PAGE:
- property taxes on our homes and, in some states other property such as cars as well.
- Federal, and often state and local, taxes on telephone calls and Internet usage
- State and local sales taxes on almost everything we purchase.
The list above is just a sample of the numerous taxes that are paid directly by Americans to the government.
There are also the numerous indirect taxes which are paid by business and then added to the price of their goods and ultimately paid by individual consumers.
Opposition to Increasing Tax Burden Growing Throughout the Population
This sea of taxes is one reason why opposition to taxes, especially the Federal income tax, is growing despite the fact that the number of people who don't have to pay Federal income taxes is also growing.
However, there is another reason why in some recent polls why as many as 78% of the people polled feel taxes are too high even though the burden of paying Federal income taxes only falls on 53% of the people and that is the fact that those who make up the 47% of those who don't owe any Federal income tax are not the same people every year.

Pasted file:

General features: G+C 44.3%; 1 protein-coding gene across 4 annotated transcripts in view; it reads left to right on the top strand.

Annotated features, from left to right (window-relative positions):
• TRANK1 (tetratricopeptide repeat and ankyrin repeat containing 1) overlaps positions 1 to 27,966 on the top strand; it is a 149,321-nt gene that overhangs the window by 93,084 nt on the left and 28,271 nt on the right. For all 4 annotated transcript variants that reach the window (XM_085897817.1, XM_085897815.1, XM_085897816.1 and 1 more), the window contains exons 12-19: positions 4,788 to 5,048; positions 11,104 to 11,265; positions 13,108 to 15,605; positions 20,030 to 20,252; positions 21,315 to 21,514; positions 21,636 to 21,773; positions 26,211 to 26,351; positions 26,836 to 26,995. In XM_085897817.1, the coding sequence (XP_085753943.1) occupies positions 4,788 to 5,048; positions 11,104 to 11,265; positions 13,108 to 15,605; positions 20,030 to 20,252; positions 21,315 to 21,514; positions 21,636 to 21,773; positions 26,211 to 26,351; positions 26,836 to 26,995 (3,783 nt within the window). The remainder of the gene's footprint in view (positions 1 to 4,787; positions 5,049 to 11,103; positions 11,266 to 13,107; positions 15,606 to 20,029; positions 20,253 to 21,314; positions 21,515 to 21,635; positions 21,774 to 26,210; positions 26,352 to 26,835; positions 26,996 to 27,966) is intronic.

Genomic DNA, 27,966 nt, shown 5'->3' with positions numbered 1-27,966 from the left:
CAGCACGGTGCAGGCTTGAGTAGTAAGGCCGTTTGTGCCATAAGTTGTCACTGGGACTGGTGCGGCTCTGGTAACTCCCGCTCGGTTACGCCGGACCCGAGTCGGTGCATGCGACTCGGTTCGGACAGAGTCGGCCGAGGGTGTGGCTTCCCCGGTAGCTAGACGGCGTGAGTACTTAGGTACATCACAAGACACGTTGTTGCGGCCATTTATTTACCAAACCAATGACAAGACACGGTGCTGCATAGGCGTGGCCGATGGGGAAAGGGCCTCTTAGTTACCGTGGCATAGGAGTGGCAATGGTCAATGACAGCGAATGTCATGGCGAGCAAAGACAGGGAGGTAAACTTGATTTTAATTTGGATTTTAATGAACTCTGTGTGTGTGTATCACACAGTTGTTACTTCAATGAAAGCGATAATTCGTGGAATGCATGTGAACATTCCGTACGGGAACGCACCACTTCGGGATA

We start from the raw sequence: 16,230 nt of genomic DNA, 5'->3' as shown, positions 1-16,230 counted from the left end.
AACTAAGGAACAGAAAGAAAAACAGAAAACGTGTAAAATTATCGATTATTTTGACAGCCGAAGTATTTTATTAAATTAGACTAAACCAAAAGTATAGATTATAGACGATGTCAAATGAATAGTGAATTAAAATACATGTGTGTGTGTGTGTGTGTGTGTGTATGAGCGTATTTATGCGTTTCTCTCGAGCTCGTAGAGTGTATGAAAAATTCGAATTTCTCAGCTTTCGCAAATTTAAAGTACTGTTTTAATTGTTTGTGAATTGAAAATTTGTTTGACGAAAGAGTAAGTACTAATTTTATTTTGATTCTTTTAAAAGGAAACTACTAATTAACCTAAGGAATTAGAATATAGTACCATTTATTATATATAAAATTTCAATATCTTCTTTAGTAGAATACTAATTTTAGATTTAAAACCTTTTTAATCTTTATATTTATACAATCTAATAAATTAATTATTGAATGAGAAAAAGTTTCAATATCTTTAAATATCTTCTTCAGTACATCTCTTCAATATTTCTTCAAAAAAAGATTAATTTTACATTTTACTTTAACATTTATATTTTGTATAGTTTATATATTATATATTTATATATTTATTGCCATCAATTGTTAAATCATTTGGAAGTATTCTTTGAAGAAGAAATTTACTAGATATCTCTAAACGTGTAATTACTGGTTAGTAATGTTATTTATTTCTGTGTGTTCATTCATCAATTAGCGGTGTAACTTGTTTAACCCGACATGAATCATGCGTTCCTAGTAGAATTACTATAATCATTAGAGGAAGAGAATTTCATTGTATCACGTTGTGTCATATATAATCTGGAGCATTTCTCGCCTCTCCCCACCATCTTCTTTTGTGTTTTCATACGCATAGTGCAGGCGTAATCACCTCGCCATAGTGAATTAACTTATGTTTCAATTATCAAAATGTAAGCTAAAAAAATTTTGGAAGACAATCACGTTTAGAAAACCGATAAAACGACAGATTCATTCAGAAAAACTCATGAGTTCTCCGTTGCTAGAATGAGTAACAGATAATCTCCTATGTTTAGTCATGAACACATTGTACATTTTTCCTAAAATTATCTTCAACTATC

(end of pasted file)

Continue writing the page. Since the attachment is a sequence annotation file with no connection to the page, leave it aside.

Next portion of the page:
America is a Land of Individuals and Not Social Classes
While left leaning politicians and the mainstream media continue to see the world through the lens of Karl Marx in which society consists of fixed groups of people rather than individuals, the fact is that twenty-first century America is not the same as the nineteenth century Europe in which Karl Marx lived and wrote in. Americans are not born into an economic class - proletariat or bourgeois - and find themselves condemned to remain in that class for life.
Today in the United States, both the measurement of poverty and criteria used to determine one's Federal income tax bracket is a mainly a combination of household annual income and household size. However individual annual incomes tend to fluctuate based upon both individual circumstances and changes in the nation's economy.